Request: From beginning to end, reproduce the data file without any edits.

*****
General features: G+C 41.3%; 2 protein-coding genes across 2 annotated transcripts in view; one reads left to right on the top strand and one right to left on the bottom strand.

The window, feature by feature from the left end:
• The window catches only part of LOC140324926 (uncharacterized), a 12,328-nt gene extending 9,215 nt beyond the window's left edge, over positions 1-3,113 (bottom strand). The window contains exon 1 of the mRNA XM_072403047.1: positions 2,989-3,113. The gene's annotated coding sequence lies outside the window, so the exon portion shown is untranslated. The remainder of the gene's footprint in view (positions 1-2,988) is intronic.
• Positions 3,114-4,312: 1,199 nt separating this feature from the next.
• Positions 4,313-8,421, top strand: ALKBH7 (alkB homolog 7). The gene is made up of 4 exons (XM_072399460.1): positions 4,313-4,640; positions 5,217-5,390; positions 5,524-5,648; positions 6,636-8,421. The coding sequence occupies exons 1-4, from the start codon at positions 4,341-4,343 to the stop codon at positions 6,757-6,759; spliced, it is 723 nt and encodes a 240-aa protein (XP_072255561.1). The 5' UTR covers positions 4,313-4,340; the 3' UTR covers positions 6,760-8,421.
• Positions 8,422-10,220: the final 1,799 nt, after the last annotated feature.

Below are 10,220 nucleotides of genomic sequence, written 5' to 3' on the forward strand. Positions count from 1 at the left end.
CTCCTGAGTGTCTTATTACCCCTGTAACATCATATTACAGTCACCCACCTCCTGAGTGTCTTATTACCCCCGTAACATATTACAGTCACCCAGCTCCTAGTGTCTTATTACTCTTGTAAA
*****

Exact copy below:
General features: G+C 41.3%; 2 protein-coding genes across 2 annotated transcripts in view; one reads left to right on the top strand and one right to left on the bottom strand.

The window, feature by feature from the left end:
• The window catches only part of LOC140324926 (uncharacterized), a 12,328-nt gene extending 9,215 nt beyond the window's left edge, over positions 1-3,113 (bottom strand). The window contains exon 1 of the mRNA XM_072403047.1: positions 2,989-3,113. The gene's annotated coding sequence lies outside the window, so the exon portion shown is untranslated. The remainder of the gene's footprint in view (positions 1-2,988) is intronic.
• Positions 3,114-4,312: 1,199 nt separating this feature from the next.
• Positions 4,313-8,421, top strand: ALKBH7 (alkB homolog 7). The gene is made up of 4 exons (XM_072399460.1): positions 4,313-4,640; positions 5,217-5,390; positions 5,524-5,648; positions 6,636-8,421. The coding sequence occupies exons 1-4, from the start codon at positions 4,341-4,343 to the stop codon at positions 6,757-6,759; spliced, it is 723 nt and encodes a 240-aa protein (XP_072255561.1). The 5' UTR covers positions 4,313-4,340; the 3' UTR covers positions 6,760-8,421.
• Positions 8,422-10,220: the final 1,799 nt, after the last annotated feature.

Below are 10,220 nucleotides of genomic sequence, written 5' to 3' on the forward strand. Positions count from 1 at the left end.
CTCCTGAGTGTCTTATTACCCCTGTAACATCATATTACAGTCACCCACCTCCTGAGTGTCTTATTACCCCCGTAACATATTACAGTCACCCAGCTCCTAGTGTCTTATTACTCTTGTAAA